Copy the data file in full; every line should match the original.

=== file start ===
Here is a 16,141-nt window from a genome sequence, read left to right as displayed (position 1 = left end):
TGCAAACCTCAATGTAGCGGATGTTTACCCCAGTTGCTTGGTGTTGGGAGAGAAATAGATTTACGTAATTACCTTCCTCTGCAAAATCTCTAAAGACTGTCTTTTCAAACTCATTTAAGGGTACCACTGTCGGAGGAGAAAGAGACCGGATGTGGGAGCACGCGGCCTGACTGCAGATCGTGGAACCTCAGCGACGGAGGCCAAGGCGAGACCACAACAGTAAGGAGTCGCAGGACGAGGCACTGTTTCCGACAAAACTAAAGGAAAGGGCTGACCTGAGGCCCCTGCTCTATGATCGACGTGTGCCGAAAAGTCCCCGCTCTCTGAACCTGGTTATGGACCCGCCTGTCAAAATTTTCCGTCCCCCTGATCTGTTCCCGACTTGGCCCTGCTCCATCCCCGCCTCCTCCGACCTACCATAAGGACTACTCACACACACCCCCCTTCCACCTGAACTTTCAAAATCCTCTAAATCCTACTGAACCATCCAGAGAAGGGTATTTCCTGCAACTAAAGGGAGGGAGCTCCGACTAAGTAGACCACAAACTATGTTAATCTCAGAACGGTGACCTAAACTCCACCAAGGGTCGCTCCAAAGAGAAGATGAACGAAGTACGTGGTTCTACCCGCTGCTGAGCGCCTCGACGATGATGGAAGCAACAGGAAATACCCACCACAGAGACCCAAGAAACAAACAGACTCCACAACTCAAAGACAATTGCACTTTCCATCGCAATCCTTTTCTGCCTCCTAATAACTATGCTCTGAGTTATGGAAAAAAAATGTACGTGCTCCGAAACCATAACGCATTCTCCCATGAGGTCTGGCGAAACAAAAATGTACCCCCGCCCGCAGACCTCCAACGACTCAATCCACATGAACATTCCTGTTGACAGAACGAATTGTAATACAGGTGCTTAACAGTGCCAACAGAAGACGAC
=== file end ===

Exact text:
Here is a 16,141-nt window from a genome sequence, read left to right as displayed (position 1 = left end):
TGCAAACCTCAATGTAGCGGATGTTTACCCCAGTTGCTTGGTGTTGGGAGAGAAATAGATTTACGTAATTACCTTCCTCTGCAAAATCTCTAAAGACTGTCTTTTCAAACTCATTTAAGGGTACCACTGTCGGAGGAGAAAGAGACCGGATGTGGGAGCACGCGGCCTGACTGCAGATCGTGGAACCTCAGCGACGGAGGCCAAGGCGAGACCACAACAGTAAGGAGTCGCAGGACGAGGCACTGTTTCCGACAAAACTAAAGGAAAGGGCTGACCTGAGGCCCCTGCTCTATGATCGACGTGTGCCGAAAAGTCCCCGCTCTCTGAACCTGGTTATGGACCCGCCTGTCAAAATTTTCCGTCCCCCTGATCTGTTCCCGACTTGGCCCTGCTCCATCCCCGCCTCCTCCGACCTACCATAAGGACTACTCACACACACCCCCCTTCCACCTGAACTTTCAAAATCCTCTAAATCCTACTGAACCATCCAGAGAAGGGTATTTCCTGCAACTAAAGGGAGGGAGCTCCGACTAAGTAGACCACAAACTATGTTAATCTCAGAACGGTGACCTAAACTCCACCAAGGGTCGCTCCAAAGAGAAGATGAACGAAGTACGTGGTTCTACCCGCTGCTGAGCGCCTCGACGATGATGGAAGCAACAGGAAATACCCACCACAGAGACCCAAGAAACAAACAGACTCCACAACTCAAAGACAATTGCACTTTCCATCGCAATCCTTTTCTGCCTCCTAATAACTATGCTCTGAGTTATGGAAAAAAAATGTACGTGCTCCGAAACCATAACGCATTCTCCCATGAGGTCTGGCGAAACAAAAATGTACCCCCGCCCGCAGACCTCCAACGACTCAATCCACATGAACATTCCTGTTGACAGAACGAATTGTAATACAGGTGCTTAACAGTGCCAACAGAAGACGAC